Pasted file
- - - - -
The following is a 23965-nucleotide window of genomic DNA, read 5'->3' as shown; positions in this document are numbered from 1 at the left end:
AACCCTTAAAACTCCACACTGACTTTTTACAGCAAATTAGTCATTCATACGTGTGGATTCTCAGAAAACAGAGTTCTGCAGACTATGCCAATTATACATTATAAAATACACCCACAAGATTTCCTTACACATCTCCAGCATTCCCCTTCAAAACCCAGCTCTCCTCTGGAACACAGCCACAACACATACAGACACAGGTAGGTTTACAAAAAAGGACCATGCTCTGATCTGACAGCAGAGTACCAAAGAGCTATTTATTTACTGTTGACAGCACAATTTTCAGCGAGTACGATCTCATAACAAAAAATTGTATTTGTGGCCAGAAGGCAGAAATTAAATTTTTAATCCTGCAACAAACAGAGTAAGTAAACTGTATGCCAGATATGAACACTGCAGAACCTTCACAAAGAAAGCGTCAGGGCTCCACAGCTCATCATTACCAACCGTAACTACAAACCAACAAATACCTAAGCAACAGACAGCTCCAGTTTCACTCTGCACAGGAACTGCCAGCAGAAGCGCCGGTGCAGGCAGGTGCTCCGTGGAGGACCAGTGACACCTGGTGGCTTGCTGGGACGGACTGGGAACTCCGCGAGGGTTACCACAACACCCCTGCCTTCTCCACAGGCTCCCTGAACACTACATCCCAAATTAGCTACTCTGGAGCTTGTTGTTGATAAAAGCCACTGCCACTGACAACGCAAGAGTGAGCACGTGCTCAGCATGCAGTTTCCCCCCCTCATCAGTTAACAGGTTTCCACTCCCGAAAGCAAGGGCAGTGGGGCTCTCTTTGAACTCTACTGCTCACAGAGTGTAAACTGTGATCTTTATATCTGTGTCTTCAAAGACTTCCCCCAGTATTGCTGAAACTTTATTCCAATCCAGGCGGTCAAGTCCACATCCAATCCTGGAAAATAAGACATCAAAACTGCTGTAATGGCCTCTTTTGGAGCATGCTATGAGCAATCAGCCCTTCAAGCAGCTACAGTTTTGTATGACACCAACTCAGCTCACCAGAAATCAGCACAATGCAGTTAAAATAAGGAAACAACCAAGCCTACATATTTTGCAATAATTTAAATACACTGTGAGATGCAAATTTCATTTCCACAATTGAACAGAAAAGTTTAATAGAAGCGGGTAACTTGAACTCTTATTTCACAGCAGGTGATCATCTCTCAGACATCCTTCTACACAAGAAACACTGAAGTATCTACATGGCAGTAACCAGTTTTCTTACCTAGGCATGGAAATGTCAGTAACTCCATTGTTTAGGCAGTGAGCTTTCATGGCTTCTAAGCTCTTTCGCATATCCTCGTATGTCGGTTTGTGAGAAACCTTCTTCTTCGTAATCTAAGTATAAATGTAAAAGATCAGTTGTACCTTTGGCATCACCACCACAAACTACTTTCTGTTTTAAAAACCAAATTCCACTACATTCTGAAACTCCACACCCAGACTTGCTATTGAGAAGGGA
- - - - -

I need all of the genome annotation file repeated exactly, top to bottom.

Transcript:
The following is a 23965-nucleotide window of genomic DNA, read 5'->3' as shown; positions in this document are numbered from 1 at the left end:
AACCCTTAAAACTCCACACTGACTTTTTACAGCAAATTAGTCATTCATACGTGTGGATTCTCAGAAAACAGAGTTCTGCAGACTATGCCAATTATACATTATAAAATACACCCACAAGATTTCCTTACACATCTCCAGCATTCCCCTTCAAAACCCAGCTCTCCTCTGGAACACAGCCACAACACATACAGACACAGGTAGGTTTACAAAAAAGGACCATGCTCTGATCTGACAGCAGAGTACCAAAGAGCTATTTATTTACTGTTGACAGCACAATTTTCAGCGAGTACGATCTCATAACAAAAAATTGTATTTGTGGCCAGAAGGCAGAAATTAAATTTTTAATCCTGCAACAAACAGAGTAAGTAAACTGTATGCCAGATATGAACACTGCAGAACCTTCACAAAGAAAGCGTCAGGGCTCCACAGCTCATCATTACCAACCGTAACTACAAACCAACAAATACCTAAGCAACAGACAGCTCCAGTTTCACTCTGCACAGGAACTGCCAGCAGAAGCGCCGGTGCAGGCAGGTGCTCCGTGGAGGACCAGTGACACCTGGTGGCTTGCTGGGACGGACTGGGAACTCCGCGAGGGTTACCACAACACCCCTGCCTTCTCCACAGGCTCCCTGAACACTACATCCCAAATTAGCTACTCTGGAGCTTGTTGTTGATAAAAGCCACTGCCACTGACAACGCAAGAGTGAGCACGTGCTCAGCATGCAGTTTCCCCCCCTCATCAGTTAACAGGTTTCCACTCCCGAAAGCAAGGGCAGTGGGGCTCTCTTTGAACTCTACTGCTCACAGAGTGTAAACTGTGATCTTTATATCTGTGTCTTCAAAGACTTCCCCCAGTATTGCTGAAACTTTATTCCAATCCAGGCGGTCAAGTCCACATCCAATCCTGGAAAATAAGACATCAAAACTGCTGTAATGGCCTCTTTTGGAGCATGCTATGAGCAATCAGCCCTTCAAGCAGCTACAGTTTTGTATGACACCAACTCAGCTCACCAGAAATCAGCACAATGCAGTTAAAATAAGGAAACAACCAAGCCTACATATTTTGCAATAATTTAAATACACTGTGAGATGCAAATTTCATTTCCACAATTGAACAGAAAAGTTTAATAGAAGCGGGTAACTTGAACTCTTATTTCACAGCAGGTGATCATCTCTCAGACATCCTTCTACACAAGAAACACTGAAGTATCTACATGGCAGTAACCAGTTTTCTTACCTAGGCATGGAAATGTCAGTAACTCCATTGTTTAGGCAGTGAGCTTTCATGGCTTCTAAGCTCTTTCGCATATCCTCGTATGTCGGTTTGTGAGAAACCTTCTTCTTCGTAATCTAAGTATAAATGTAAAAGATCAGTTGTACCTTTGGCATCACCACCACAAACTACTTTCTGTTTTAAAAACCAAATTCCACTACATTCTGAAACTCCACACCCAGACTTGCTATTGAGAAGGGA